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Maryland Gov. Larry Hogan. Photo: Chip Somodevilla/Getty Images

Maryland Gov. Larry Hogan (R) responded to language from the office of Senate Majority Leader Mitch McConnell (R-Ky.) that suggested federal relief for state governments would amount to a "blue state bailout," calling it "complete nonsense" in an interview with Politico Playbook.

Why it matters: Hogan, a Republican and the chairman of the National Governors' Association, has been among the loudest voices sounding the alarm over the massive state revenue shortfalls caused by the coronavirus. He predicted Maryland would have $2.8 billion budget deficit by July 1.

What he's saying: "That's complete nonsense," Hogan said about McConnell's comments. "These are well-run states. There are just as many Republicans as Democrats that strongly support this."

  • "I'm hopeful that we're going to be able to — between the administration and the 55 governors in America, including the territories — we're going to convince Sen. McConnell that maybe he shouldn't let all the states go bankrupt."

The big picture: Hogan's comments come as Congress prepares to move on to its phase four coronavirus relief legislation, which Democrats hope will include funding for state and local governments. New York Gov. Andrew Cuomo said Wednesday that President Trump has agreed to push for the funding.

  • McConnell, meanwhile, told conservative radio host Hugh Hewitt on Wednesday that he didn't want to "just send a blank check down to states and local governments to spend anyway they choose to." He instead suggested allowing them to file for bankruptcy.
  • Cuomo responded by calling McConnell's bankruptcy suggestion "one of the really dumb ideas of all time."

Go deeper: Cuomo tears into McConnell for suggesting states should declare bankruptcy

Go deeper

Meadows: White House and Democrats are "nowhere close to a deal" on stimulus

Mnuchin and Meadows. Photo: Tom Williams/CQ-Roll Call, Inc via Getty Images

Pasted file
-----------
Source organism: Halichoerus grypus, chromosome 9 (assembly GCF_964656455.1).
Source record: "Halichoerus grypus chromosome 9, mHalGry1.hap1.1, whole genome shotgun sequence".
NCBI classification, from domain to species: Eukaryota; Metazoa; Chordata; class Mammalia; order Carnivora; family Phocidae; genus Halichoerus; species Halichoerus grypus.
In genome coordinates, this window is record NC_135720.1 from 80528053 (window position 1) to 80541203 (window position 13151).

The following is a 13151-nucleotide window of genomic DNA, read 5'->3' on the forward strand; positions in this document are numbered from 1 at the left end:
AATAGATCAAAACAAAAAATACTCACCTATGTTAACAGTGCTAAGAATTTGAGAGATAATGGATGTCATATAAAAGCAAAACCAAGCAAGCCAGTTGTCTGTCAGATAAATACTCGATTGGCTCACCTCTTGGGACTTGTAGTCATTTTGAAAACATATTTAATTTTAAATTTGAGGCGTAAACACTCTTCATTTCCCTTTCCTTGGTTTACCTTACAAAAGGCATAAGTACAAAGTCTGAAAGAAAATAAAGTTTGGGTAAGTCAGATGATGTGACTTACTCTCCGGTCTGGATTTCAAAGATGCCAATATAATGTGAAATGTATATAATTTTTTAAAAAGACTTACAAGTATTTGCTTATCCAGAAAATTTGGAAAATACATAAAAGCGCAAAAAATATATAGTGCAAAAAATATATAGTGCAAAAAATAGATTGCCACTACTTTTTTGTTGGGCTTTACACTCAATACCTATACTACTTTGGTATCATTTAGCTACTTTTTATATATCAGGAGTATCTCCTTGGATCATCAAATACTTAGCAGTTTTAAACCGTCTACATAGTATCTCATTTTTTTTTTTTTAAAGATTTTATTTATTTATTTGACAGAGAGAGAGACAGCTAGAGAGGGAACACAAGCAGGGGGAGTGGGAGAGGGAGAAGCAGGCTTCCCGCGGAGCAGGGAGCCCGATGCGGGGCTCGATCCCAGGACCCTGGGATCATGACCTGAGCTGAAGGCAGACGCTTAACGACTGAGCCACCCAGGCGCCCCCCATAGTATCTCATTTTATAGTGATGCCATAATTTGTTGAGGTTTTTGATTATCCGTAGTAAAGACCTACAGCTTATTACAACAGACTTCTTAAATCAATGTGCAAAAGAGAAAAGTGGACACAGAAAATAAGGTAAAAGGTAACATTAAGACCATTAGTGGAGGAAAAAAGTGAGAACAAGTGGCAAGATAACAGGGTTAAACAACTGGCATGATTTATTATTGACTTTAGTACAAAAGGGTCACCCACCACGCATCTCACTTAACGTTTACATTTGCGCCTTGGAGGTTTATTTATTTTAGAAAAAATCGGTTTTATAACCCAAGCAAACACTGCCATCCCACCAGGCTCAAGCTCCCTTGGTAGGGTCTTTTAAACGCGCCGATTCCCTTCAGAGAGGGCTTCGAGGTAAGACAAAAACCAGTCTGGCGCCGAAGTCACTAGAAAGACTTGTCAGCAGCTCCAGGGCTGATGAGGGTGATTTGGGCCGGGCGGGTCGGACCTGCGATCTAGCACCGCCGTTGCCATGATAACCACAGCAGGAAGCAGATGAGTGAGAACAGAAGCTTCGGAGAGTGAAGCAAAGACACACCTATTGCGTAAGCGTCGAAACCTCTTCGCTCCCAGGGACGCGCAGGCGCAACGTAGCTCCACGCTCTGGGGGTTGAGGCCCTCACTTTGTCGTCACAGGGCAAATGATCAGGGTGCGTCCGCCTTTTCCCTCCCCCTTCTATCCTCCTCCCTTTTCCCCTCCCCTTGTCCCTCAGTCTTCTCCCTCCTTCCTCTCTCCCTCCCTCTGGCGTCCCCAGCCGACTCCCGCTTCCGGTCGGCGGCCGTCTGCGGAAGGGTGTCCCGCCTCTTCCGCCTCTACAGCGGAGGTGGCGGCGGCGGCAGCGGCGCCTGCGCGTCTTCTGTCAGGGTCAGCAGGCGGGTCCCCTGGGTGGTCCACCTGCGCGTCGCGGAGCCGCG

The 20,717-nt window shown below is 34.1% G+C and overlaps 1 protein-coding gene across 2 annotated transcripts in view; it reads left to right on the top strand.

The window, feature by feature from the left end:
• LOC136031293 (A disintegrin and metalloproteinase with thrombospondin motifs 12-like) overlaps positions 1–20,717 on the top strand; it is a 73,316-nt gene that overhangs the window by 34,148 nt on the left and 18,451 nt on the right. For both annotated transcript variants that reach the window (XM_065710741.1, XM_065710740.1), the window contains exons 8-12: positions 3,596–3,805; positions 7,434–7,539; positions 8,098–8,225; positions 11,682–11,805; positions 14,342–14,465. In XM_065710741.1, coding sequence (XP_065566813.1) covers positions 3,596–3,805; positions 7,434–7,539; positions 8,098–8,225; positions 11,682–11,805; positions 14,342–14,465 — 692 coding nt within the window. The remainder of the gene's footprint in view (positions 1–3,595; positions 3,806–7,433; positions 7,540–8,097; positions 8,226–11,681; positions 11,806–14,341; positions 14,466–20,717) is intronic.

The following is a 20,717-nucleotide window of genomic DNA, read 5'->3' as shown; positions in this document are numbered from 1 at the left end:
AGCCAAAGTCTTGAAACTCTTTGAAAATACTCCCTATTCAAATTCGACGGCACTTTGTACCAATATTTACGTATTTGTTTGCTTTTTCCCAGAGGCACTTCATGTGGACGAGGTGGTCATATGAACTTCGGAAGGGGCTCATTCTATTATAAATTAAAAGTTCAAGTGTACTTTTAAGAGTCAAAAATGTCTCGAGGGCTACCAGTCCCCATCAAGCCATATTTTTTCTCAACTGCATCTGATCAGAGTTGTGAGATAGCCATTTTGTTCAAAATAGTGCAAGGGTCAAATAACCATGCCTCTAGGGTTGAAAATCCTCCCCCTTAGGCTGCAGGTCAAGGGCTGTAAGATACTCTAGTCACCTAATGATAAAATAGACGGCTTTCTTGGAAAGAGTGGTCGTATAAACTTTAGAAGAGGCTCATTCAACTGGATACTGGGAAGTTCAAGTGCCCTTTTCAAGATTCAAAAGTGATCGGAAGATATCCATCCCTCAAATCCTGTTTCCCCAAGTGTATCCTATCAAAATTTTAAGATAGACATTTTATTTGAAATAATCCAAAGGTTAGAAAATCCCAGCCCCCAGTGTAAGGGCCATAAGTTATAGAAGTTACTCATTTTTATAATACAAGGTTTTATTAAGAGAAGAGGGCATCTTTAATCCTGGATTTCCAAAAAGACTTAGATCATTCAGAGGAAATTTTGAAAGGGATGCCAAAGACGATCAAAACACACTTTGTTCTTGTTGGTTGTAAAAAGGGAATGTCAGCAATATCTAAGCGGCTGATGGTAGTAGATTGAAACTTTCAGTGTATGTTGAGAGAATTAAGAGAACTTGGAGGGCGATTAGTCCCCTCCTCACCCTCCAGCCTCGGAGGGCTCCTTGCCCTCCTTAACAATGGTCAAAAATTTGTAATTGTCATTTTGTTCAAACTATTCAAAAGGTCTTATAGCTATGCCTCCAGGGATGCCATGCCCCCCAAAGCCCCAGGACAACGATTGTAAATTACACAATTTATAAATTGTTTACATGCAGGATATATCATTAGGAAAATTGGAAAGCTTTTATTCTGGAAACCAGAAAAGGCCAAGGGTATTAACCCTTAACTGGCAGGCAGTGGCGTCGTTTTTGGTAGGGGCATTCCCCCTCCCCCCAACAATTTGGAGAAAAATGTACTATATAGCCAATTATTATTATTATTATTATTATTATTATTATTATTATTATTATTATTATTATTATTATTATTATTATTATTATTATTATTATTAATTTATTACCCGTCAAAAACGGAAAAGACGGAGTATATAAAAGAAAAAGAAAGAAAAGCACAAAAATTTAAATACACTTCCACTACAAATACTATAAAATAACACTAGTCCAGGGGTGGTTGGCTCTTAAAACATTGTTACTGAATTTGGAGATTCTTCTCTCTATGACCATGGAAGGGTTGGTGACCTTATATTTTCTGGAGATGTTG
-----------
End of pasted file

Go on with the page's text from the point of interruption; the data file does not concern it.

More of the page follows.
White House Chief of Staff Mark Meadows told reporters after meeting with Democratic leaders on Wednesday that the two sides are "nowhere close to a deal" on a coronavirus stimulus bill, acknowledging that extra unemployment benefits will expire on Friday.

Why it matters: More than 32 million Americans are currently receiving some form of unemployment benefits, according to the most recent Labor Department data. Democrats had hoped to extend the $600 weekly supplemental unemployment benefit passed in the $2.2 trillion CARES Act, but the Senate GOP remains extremely divided.

6th victim dies following South Carolina shooting

Jack Logan, founder of Put Down the Guns Young People, places stuffed animals and flowers outside of Riverview Family Medicine and Urgent Care on Friday after the fatal shooting in Rock Hill, South Carolina, a day earlier. Photo: Sean Rayford/Getty Images

The only survivor of this week's mass shooting in South Carolina by former NFL player Phillip Adams has died of his injuries, authorities said Saturday.

Details: Robert Shook, 38, an air conditioning technician from Cherryville, North Carolina, died of gunshot wounds from Wednesday's shooting at a doctor's home in Rock Hill, S.C., which claimed the lives of five other victims.

2 hours ago - World

In photos: Egypt unveils 3,000-year-old "lost golden city"

A view on Saturday of the city, dubbed "The Rise of Aten," dating to the reign of Amenhotep III, uncovered near Luxor. Photo: Khaled Desouki/AFP via Getty Images

A top Egyptian archaeologist on Saturday outlined details of a newly rediscovered "lost golden city" near Luxor that dates back more than 3,000 years.

Why it matters: Zahi Hawass told NBC News the large ancient city, unveiled Thursday, tells archaeologists for the first time "about the life of the people during the Golden Age." Johns Hopkins University Egyptology professor Betsy Brian said in a statement it's "the second most important archeological discovery since the tomb of Tutankhamen."